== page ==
Why I Became an Atheist 02 – Examine your faith

In both the forward and introduction to John Lotus’ book, the constant theme comes through – most people haven’t examined their faith, and maybe they should.

In the Forward, Edward T. Babinski, contributor to The Christian Delusion and author of Leaving the Fold: Testimonies of Former Fundamentalists, speaks of the relief many feel when leaving faith:

Those like John who finally do climb off the Christian merry-go-round are indeed dizzy after leaving and wonder why others choose to stay. There is, after all, something to be said for self-reliance and allowing one’s inquisitive mind to ponder questions for a season, even if doubting can make one feel less secure and less ecstatic than riding the merry-go-round. At least you begin to feel more like yourself, less at the mercy of your brain, which mindlessly pops out proof-texts, or fearing hell for even spending time away from church. You begin to feel more, well, “human,” and hence begin to view others as having similar doubts and fears and also similar hopes and joys. (p. 9)

I think many people, esp. young people, DO feel a sense of relief and freedom when given the opportunity to explore life on their own terms. This doesn’t mean that their original faith was entirely false, but it means at least that part of healthy individuation is to be free from compulsion and the expectations of others in building one’ s world view.

Have you honestly questioned what you believe?

Anyway, Christian, for once in your life, you need to seriously eamine your faith. By virtue of the fact tha tyour faith is something you prefer to be true, you should subject it to a critical analysis at least once in your life. If you laid aside the fact that you think Christinaity is true and merely asked yourself if you prefer that it’s gtrue, you’ll see quite plainly that you do. How do you know you don’t believe what you prefer to be true? (p. 11)

This is a great question – but of course, we ought to ask that about all positions we are tempted to hold – do I have a motive for wanting this to be true? Do I have motives for NOT wanting something to be true? Those are great questions that we should all ask.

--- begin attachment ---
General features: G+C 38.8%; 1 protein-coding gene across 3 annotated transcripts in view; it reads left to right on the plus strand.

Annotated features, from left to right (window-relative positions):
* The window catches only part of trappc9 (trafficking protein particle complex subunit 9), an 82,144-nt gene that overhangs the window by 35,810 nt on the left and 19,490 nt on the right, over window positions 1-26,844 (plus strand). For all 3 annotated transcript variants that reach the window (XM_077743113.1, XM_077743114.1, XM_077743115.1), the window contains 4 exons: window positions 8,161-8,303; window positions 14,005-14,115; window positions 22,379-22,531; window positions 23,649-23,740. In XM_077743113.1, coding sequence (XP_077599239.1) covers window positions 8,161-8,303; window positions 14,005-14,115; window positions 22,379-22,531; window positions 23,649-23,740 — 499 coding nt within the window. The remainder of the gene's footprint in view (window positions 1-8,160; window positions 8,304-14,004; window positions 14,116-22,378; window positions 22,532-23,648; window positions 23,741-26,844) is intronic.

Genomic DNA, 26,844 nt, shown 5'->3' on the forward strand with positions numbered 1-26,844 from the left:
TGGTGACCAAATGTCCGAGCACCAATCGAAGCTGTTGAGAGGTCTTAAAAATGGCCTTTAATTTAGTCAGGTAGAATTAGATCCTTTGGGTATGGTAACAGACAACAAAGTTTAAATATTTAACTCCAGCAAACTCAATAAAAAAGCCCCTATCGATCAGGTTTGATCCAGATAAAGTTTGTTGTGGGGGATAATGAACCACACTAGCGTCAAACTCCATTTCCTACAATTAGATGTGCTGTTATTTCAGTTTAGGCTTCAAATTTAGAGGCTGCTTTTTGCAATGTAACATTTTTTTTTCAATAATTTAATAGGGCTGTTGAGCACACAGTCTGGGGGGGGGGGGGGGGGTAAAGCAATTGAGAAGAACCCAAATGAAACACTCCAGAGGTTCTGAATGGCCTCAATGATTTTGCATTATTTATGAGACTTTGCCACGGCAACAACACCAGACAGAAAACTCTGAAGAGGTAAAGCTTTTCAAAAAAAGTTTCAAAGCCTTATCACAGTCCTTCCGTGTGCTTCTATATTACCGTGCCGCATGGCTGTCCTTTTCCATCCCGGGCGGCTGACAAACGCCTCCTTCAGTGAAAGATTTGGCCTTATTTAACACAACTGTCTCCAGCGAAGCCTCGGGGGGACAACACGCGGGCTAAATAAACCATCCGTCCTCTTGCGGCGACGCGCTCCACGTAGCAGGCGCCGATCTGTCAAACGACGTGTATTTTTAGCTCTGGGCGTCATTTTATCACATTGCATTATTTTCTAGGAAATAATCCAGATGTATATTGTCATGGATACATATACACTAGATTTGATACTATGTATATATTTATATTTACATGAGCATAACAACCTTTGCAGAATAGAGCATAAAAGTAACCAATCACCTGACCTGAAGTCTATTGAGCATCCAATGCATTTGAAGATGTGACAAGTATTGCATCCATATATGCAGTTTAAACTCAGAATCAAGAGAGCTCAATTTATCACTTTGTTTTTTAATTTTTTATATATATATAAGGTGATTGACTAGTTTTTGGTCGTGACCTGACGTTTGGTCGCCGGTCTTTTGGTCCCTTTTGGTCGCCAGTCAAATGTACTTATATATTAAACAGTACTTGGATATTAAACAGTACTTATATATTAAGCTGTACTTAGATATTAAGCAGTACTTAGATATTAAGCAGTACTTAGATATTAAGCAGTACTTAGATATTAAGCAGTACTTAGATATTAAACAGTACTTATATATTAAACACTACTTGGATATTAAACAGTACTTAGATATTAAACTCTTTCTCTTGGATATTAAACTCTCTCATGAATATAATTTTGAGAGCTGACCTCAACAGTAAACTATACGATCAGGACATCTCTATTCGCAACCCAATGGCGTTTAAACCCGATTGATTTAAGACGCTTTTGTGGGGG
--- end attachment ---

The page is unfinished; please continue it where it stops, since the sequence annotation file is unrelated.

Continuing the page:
I hasten to add, though, that the existence of such motives is normal – trying to think independently of them is not.

Socrates is reported by Plato to have said, “the unexamined life isn’t worth living.” Maybe you have never seriously questioned the truth of what you believe. Maybe you think you’ve examined your faith, but instead of reading a book by a skeptic like me, you’ve read a book by a Christian apologist who defends your faith. (p. 11)

This is great advice for those of us who want to seriously find the truth – we should be reading the BEST of books on all sides of the questions we are asking. We must proceed with the conviction that if we honestly consider the arguments seriously, we will eventually come to an honest conviction about our own state of belief or unbelief.

The period of indecision normally lasts anywhere from a couple years to as much as a decade, but usually, a two to three year period of honest seeking can lead quickly to new or refined convictions. But rushing it won’t help. We ought to get a little comfortable with being in-between and in process.

Which version of Christianity is the most believable?

This book is my effort to critically examine biblical, conservative, evangelical, or fundamentalist Christianity. As a former evangelical myself, I had already rejected Catholic, liberal, and “cultic” versions of Christianity, and in my journey to becoming an atheist I reconsidered and then subsequently rejected liberal theology all over again. I believe evangelical Christianity has a good chance to be correct about Christianity as a whole. By rejecting it, I also reject Christianity in general. (p. 11)

It is interesting that, even before he rejected evangelicalism, he rejected the other forms of Christianity. I agree with him that atheism is more internally consistent than a liberal approach to faith, esp. in Christianity. This begs the real question – what about the one version that is most internally consistent (Evangelicalism)?

That question, of course, can wait for later. What I am really after is what led John to reject his faith. Later in this series, I’ll review an interview with him where he discusses the logical and emotional reasons that influenced his decisions.

For now, I commend John for attempting to share his story in a manner that might be accessible to people who are where he was – I’m not yet sure how successful he will be in being gracious to believers while dismembering their faith. But we’ll journey with him.

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1 Response

  1. Edward says:

    Cool. I wrote the intro to John’s book.

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